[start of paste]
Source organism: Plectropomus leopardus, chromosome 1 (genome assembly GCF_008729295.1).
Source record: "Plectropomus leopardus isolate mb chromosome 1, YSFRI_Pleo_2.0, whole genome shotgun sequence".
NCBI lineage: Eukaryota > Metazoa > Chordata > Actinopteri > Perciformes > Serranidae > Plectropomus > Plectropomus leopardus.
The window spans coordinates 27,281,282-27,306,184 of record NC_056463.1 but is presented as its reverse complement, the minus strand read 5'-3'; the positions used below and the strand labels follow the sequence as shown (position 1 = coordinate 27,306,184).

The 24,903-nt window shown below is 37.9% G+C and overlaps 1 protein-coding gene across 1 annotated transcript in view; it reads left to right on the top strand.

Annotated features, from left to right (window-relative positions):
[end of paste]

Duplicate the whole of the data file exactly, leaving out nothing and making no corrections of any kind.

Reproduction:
Source organism: Plectropomus leopardus, chromosome 1 (genome assembly GCF_008729295.1).
Source record: "Plectropomus leopardus isolate mb chromosome 1, YSFRI_Pleo_2.0, whole genome shotgun sequence".
NCBI lineage: Eukaryota > Metazoa > Chordata > Actinopteri > Perciformes > Serranidae > Plectropomus > Plectropomus leopardus.
The window spans coordinates 27,281,282-27,306,184 of record NC_056463.1 but is presented as its reverse complement, the minus strand read 5'-3'; the positions used below and the strand labels follow the sequence as shown (position 1 = coordinate 27,306,184).

The 24,903-nt window shown below is 37.9% G+C and overlaps 1 protein-coding gene across 1 annotated transcript in view; it reads left to right on the top strand.

Annotated features, from left to right (window-relative positions):